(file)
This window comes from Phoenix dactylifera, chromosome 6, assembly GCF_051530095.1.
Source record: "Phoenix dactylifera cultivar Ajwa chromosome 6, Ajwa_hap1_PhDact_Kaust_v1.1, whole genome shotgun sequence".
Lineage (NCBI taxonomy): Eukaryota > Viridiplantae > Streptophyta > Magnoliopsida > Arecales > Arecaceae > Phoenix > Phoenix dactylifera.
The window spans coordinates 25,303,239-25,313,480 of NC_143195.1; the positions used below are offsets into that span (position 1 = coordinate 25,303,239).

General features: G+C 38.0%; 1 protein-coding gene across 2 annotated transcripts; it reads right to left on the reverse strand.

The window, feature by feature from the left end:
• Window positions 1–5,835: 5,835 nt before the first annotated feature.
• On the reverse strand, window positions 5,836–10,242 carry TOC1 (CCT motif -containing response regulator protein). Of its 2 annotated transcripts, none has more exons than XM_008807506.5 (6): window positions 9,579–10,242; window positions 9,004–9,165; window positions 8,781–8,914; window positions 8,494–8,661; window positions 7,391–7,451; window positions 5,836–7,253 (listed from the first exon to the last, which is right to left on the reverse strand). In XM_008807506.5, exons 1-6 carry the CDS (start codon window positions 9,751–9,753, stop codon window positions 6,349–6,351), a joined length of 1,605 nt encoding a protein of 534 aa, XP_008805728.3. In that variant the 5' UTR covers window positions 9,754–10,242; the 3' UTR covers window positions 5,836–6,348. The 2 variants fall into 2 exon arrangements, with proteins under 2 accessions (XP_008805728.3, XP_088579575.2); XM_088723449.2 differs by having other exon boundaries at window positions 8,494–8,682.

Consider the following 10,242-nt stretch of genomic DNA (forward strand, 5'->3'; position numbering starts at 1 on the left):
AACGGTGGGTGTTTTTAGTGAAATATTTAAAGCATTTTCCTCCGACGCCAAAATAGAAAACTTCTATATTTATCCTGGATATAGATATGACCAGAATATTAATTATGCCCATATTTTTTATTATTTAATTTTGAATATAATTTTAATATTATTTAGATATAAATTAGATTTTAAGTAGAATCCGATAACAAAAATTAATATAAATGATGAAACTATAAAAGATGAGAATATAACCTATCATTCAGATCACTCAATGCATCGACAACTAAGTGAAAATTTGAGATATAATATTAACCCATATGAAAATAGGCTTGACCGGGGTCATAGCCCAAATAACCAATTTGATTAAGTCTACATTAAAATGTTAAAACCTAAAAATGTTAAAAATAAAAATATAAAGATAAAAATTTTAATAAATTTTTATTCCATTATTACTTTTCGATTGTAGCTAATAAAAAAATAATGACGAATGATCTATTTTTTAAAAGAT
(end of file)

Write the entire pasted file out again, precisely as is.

This window comes from Phoenix dactylifera, chromosome 6, assembly GCF_051530095.1.
Source record: "Phoenix dactylifera cultivar Ajwa chromosome 6, Ajwa_hap1_PhDact_Kaust_v1.1, whole genome shotgun sequence".
Lineage (NCBI taxonomy): Eukaryota > Viridiplantae > Streptophyta > Magnoliopsida > Arecales > Arecaceae > Phoenix > Phoenix dactylifera.
The window spans coordinates 25,303,239-25,313,480 of NC_143195.1; the positions used below are offsets into that span (position 1 = coordinate 25,303,239).

General features: G+C 38.0%; 1 protein-coding gene across 2 annotated transcripts; it reads right to left on the reverse strand.

The window, feature by feature from the left end:
• Window positions 1–5,835: 5,835 nt before the first annotated feature.
• On the reverse strand, window positions 5,836–10,242 carry TOC1 (CCT motif -containing response regulator protein). Of its 2 annotated transcripts, none has more exons than XM_008807506.5 (6): window positions 9,579–10,242; window positions 9,004–9,165; window positions 8,781–8,914; window positions 8,494–8,661; window positions 7,391–7,451; window positions 5,836–7,253 (listed from the first exon to the last, which is right to left on the reverse strand). In XM_008807506.5, exons 1-6 carry the CDS (start codon window positions 9,751–9,753, stop codon window positions 6,349–6,351), a joined length of 1,605 nt encoding a protein of 534 aa, XP_008805728.3. In that variant the 5' UTR covers window positions 9,754–10,242; the 3' UTR covers window positions 5,836–6,348. The 2 variants fall into 2 exon arrangements, with proteins under 2 accessions (XP_008805728.3, XP_088579575.2); XM_088723449.2 differs by having other exon boundaries at window positions 8,494–8,682.

Consider the following 10,242-nt stretch of genomic DNA (forward strand, 5'->3'; position numbering starts at 1 on the left):
AACGGTGGGTGTTTTTAGTGAAATATTTAAAGCATTTTCCTCCGACGCCAAAATAGAAAACTTCTATATTTATCCTGGATATAGATATGACCAGAATATTAATTATGCCCATATTTTTTATTATTTAATTTTGAATATAATTTTAATATTATTTAGATATAAATTAGATTTTAAGTAGAATCCGATAACAAAAATTAATATAAATGATGAAACTATAAAAGATGAGAATATAACCTATCATTCAGATCACTCAATGCATCGACAACTAAGTGAAAATTTGAGATATAATATTAACCCATATGAAAATAGGCTTGACCGGGGTCATAGCCCAAATAACCAATTTGATTAAGTCTACATTAAAATGTTAAAACCTAAAAATGTTAAAAATAAAAATATAAAGATAAAAATTTTAATAAATTTTTATTCCATTATTACTTTTCGATTGTAGCTAATAAAAAAATAATGACGAATGATCTATTTTTTAAAAGAT